Teen actors posing as Enfield middle-school students are to reenact a controversial sex education lesson this weekend in a commercial directed by a Hollywood filmmaker for a conservative super PAC intent on defeating Gov. Ned Lamont.
The commercial will dramatize “Pizza & Consent,” a lesson that used different tastes in pizza toppings as a metaphor in a discussion about getting and recognizing genuine consent before engaging in any form of sexual intimacy.
An explicit version of the lesson used in an eighth-grade class prompted a furor from parents and a splash of national coverage that reached Fox News, fodder for the politicized debate over what students should learn about racism and sexuality.
The Lamont administration and the state Department of Education had no role in the production or distribution of the Pizza & Consent lesson, which Enfield officials have said was not age-appropriate and mistakenly used.
The commercial was commissioned by Parents Against Stupid Stuff, a super PAC founded in March with the goal of weaponizing elements of the education culture wars to attack Lamont and presumably benefit his opponent, Republican Bob Stefanowski.
Rather than hire a political ad shop, the PAC tapped Nick Loeb, the creator and star of an anti-abortion feature film, “Roe v. Wade.”
A casting call that closed Friday sought “an average looking” white female, aged 30 to 35, to portray the teacher and an unspecified number of 14- to 16-year-old children who can be “Black, East Asian, white, Hispanic male or female.”
“The female teacher should be outgoing, friendly, outspoken, engaging, and unembarrassed. Please do not submit for this role if you have strong feelings against this topic or the re-election of governor, Ned Lamont,” the notice said. “This is based on a true story and all teens and guardians should be comfortable with the nature of material.”
The spot was scheduled to be shot over the weekend for airing after Labor Day. The super PAC is one of two financed by wealthy donors in support of Stefanowski and opposed to Lamont.
Parents Against Stupid Stuff was founded and funded by Sean Fieler, a hedge fund manager and conservative Catholic philanthropist who has contributed to efforts opposed to abortion and gay marriage.
“Fieler’s divisive politics have no place in Connecticut, and Bob should immediately denounce his support,” said Jake Lewis, Lamont campaign spokesman. “This group is nothing more than a smokescreen for Fieler’s anti-choice anti-LGBTQ+ agenda as he tries to elect a candidate who will support his extreme policies.”
Fieler says the PAC will not make abortion or same-sex marriage issues. Its focus is limited to opposing how racism and sexuality is being taught, as well as the participation in girls’ sports of transgender athletes, who are protected by a state anti-discrimination law.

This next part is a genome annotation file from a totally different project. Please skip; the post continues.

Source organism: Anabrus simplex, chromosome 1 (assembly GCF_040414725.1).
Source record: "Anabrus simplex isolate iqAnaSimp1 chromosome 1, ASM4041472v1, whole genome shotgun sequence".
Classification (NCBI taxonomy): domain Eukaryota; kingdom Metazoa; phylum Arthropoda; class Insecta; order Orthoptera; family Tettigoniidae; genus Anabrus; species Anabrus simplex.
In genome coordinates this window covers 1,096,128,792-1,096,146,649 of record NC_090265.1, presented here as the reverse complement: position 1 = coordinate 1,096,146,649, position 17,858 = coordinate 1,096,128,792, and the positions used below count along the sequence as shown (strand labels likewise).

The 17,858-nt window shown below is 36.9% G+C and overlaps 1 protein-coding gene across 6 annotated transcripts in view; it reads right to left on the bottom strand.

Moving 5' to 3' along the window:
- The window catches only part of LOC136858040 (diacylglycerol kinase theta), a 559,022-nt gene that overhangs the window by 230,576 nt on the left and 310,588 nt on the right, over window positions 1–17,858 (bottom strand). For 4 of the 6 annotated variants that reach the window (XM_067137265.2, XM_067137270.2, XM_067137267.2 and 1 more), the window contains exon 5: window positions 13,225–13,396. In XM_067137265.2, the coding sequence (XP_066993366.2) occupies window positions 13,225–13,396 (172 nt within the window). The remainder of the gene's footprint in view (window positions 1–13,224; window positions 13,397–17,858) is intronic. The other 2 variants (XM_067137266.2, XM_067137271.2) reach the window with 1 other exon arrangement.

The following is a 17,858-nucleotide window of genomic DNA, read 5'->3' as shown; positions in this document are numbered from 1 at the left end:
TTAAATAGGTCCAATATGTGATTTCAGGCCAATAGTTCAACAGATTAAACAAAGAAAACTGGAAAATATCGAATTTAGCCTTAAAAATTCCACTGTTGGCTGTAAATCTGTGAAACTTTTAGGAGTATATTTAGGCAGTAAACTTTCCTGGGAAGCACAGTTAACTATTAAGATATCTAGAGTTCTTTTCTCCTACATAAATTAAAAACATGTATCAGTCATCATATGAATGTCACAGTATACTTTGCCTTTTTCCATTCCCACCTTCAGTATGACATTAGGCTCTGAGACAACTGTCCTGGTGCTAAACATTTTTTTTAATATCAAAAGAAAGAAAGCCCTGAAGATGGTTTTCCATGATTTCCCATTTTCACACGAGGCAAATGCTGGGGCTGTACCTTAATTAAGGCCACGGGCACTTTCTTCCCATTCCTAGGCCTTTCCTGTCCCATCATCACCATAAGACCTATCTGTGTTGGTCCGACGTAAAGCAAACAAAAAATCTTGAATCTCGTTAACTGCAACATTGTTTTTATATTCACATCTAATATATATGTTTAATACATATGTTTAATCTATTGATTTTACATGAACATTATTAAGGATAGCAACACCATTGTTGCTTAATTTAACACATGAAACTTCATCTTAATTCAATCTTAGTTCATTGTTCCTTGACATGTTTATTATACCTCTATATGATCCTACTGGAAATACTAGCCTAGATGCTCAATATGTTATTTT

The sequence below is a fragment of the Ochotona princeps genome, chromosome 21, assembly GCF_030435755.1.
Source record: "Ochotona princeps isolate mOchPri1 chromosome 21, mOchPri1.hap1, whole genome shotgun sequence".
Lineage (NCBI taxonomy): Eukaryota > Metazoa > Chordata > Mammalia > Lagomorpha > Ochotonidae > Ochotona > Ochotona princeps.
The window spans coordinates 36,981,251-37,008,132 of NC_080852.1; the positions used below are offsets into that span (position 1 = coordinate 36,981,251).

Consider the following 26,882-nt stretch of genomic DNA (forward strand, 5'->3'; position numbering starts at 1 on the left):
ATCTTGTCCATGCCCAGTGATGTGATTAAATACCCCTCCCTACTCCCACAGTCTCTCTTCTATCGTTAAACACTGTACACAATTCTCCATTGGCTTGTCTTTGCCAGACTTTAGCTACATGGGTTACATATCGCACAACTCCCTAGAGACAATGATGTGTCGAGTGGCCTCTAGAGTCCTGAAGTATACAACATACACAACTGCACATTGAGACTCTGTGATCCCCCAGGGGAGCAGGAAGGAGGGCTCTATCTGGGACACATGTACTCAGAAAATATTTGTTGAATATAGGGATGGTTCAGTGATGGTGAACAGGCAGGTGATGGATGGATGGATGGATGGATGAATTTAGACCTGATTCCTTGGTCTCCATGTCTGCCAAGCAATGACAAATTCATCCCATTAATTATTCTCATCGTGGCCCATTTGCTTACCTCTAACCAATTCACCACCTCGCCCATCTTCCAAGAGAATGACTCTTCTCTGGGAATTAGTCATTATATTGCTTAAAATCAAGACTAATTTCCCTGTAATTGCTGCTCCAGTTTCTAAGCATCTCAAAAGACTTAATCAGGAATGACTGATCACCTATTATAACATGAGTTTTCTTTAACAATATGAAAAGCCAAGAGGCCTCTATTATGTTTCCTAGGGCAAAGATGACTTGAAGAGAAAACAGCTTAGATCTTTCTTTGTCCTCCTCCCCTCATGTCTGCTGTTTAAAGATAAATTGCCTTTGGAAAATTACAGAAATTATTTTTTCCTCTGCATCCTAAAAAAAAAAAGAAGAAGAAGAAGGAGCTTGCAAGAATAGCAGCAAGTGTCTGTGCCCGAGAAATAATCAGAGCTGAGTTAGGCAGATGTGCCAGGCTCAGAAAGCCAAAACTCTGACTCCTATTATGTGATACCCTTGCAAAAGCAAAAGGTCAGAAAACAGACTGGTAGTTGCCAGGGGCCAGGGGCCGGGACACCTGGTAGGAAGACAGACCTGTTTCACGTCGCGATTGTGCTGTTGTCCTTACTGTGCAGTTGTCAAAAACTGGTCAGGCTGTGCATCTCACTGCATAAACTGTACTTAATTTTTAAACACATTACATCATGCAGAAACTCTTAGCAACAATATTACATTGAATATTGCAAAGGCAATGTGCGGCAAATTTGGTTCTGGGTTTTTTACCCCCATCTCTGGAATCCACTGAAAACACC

Timothy Anop, the executive director of the super PAC, said Enfield parents have not gotten clear answers about how the lesson came to be used. The school superintendent did not return a call for comment, but the system posted a statement online explaining that a less explicit version of the lesson was intended to be used in the classroom.
Anop said the answer is not persuasive.
“There had to be more going on. There are parents, the parents that we have working with closely, they’re getting stonewalled,” he said.
Given that school curricula generally are set by local school boards, the obvious question is: What should the governor be doing in regard to Pizza & Consent, and how does it differ from what Republican Bob Stefanowski might do?
“At the end of the day, the buck stops with Ned Lamont,” Anop said. “He has the Department of Education at his control to help these parents out and get more information.”
Exactly how is unclear.
The state Department of Education does have detailed curriculum standards for health and physical education. It is called the “Healthy and Balanced Living Curriculum Framework.” It includes the issue of sexual consent.
For grades 6-8, it suggests, “Explain the term affirmative consent and what it looks like in words and/or actions.” For grades 9-12, it says, “Explain why it is wrong to trick, threaten, or coerce another person into having sex.”
The details are left to the local school boards.
Parents Against Stupid Stuff says its polling found 80% of unaffiliated voters in Connecticut believe “it is inappropriate for public school teachers to encourage middle school students to explore their sexual wants, desires, and boundaries.”
In a press release, it faulted Lamont for refusing “to investigate or condemn” the Pizza & Consent lesson. In an interview in June, Stefanowski said of the lesson, “I’ve got no tolerance for that.”
He did not suggest, however, that the state restrict its teaching.
In Loeb, the PAC chose a conservative filmmaker whose account of Roe v. Wade premiered in February at the Conservative Political Action Conference and then was made available on video-on-demand platforms.
“We just connected with him, because he’s very talented in the realm of doing film, and especially being conservative,” Anop said.
The trade paper, Variety, begged to differ regarding Loeb’s talents as an actor or director. Its review of the film was headlined, “‘Roe v. Wade’ Review: Dreadful Anti-Abortion Drama Has No Use for Facts or Filmmaking Basics.”
Loeb played Dr. Bernard Nathanson, the abortion doctor and NARAL co-founder who made the conversion to anti-abortion advocate. Variety described Loeb “as inept at acting as he is at directing.”
It features Jon Voight. Roger Stone was one of the conservative activists who made cameos. He played a reporter.